Research Under Way on LED Lighting and Plug Production
Purdue University is investigating the effects of LED lighting during young plant (plug) production.
The project began in 2010 with a four-year United States Department of Agriculture (USDA) Specialty Crops Research Initiative grant to improve and evaluate LED lighting for greenhouse use.
The project is titled “Developing LED Lighting Technology and Practices for Sustainable Specialty-Crop Production.” The goal is to increase greenhouse yields and decrease producers’ energy costs.
Cary Mitchell, a professor of horticulture and project director for the grant, said Purdue researchers will collaborate with Rutgers University, the University of Arizona, Michigan State University and Orbitec Technologies Corp.
“We believe that LED supplemental lighting with a high red and blue ratio will produce high-quality marketable plugs at an earlier date than HPS supplemental lighting, the current industry standard,” Mitchell said.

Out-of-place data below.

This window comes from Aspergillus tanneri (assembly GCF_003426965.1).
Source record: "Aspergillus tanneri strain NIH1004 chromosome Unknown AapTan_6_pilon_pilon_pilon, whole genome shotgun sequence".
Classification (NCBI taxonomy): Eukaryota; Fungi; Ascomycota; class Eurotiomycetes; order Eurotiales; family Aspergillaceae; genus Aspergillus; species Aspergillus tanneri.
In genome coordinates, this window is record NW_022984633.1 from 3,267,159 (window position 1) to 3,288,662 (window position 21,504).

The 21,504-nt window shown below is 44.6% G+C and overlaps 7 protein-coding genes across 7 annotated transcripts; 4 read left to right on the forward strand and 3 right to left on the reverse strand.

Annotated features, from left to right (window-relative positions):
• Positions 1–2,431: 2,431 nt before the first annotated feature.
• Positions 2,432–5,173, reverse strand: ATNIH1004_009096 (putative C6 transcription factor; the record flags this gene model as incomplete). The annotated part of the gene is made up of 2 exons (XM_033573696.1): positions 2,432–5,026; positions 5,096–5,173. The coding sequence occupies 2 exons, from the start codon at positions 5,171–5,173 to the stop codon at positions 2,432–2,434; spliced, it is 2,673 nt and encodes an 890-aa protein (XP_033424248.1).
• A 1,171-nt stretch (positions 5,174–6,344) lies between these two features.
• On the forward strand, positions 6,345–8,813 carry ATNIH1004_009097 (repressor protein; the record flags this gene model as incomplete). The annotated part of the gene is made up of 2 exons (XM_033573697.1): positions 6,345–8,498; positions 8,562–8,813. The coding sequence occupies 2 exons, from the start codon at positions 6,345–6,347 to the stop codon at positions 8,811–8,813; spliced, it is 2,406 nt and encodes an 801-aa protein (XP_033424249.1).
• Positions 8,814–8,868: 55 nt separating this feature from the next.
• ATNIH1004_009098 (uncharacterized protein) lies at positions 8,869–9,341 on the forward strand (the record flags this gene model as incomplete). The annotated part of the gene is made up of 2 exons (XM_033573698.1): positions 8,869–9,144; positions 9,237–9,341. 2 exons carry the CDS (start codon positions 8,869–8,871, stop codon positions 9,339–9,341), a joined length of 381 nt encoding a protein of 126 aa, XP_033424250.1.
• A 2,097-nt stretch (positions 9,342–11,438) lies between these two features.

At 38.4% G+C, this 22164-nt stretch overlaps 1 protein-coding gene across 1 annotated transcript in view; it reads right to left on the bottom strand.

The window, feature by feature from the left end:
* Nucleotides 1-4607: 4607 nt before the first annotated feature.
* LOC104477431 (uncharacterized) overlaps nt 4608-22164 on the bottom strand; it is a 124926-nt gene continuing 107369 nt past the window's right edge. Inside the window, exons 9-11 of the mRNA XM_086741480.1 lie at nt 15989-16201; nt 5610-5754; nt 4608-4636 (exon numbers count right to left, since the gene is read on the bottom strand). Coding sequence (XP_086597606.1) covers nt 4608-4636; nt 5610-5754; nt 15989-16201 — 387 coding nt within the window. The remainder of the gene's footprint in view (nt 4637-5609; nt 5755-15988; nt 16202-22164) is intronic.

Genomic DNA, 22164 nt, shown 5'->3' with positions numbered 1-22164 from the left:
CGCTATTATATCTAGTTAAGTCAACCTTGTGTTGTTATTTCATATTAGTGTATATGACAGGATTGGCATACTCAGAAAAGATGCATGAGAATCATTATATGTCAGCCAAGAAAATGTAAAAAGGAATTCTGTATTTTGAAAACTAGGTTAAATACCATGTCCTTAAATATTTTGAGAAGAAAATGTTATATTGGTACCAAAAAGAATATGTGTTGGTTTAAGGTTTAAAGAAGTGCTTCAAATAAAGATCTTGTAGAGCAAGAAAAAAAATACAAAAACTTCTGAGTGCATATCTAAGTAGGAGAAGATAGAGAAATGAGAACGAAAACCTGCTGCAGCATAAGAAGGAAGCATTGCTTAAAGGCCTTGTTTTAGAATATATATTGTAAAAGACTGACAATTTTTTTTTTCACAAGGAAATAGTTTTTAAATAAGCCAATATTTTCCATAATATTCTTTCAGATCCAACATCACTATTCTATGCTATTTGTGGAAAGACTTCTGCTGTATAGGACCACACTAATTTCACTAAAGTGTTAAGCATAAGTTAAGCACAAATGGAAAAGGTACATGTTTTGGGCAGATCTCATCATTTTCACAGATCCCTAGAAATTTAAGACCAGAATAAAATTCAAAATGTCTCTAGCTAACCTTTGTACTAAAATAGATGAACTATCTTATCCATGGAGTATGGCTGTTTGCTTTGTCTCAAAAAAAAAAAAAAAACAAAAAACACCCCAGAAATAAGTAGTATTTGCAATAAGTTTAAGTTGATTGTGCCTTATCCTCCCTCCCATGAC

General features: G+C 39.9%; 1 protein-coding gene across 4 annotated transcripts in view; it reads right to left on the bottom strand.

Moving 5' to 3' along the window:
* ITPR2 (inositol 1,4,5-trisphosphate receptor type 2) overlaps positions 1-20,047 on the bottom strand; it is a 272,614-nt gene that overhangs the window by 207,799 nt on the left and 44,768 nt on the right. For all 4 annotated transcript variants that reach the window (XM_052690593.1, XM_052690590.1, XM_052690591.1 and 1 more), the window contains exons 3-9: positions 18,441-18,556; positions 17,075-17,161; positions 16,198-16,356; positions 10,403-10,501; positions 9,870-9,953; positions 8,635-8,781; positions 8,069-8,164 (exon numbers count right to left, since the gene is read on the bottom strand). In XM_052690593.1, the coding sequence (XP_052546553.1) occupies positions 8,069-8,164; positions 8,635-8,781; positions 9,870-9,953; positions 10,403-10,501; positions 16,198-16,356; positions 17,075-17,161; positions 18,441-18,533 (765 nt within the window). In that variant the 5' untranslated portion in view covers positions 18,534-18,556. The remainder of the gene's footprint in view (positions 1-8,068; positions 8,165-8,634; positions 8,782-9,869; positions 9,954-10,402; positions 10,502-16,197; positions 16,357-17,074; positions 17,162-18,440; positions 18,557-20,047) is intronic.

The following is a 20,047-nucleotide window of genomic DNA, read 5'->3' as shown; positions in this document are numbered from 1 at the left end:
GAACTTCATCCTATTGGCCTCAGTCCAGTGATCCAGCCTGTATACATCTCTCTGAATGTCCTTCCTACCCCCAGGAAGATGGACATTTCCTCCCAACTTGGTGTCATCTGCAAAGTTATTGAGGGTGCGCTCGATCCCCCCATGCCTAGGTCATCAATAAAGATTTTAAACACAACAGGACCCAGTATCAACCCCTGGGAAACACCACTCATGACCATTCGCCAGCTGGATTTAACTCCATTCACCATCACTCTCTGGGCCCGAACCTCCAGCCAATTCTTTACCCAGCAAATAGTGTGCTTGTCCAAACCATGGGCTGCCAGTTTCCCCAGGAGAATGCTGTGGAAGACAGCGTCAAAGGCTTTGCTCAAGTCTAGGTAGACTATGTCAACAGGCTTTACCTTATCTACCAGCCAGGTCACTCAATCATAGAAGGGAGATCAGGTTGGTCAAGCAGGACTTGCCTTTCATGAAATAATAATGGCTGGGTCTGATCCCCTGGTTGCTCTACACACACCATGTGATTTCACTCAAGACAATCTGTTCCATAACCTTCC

The Phillips and Purdue project will managed by assistant professor Roberto Lopez and graduate student Michael Ortiz. This research project will compare young bedding plant growth and development under traditional high pressure sodium lamp lighting to different combinations of red and blue LED lighting. The goal is to find a sustainable lighting strategy of producing high-quality young plants in the shortest amount of time.
During the first phase of the trials the top 10 bedding plants produced in the United States will be investigated, such as petunias and geraniums. The initial test results are expected in June and final results are expected at the end of 2012.
Hort Americas, Philips’ LED Horti Partner for the United States, is involved in this project, as well as Dr. Johann Buck as technical services manager.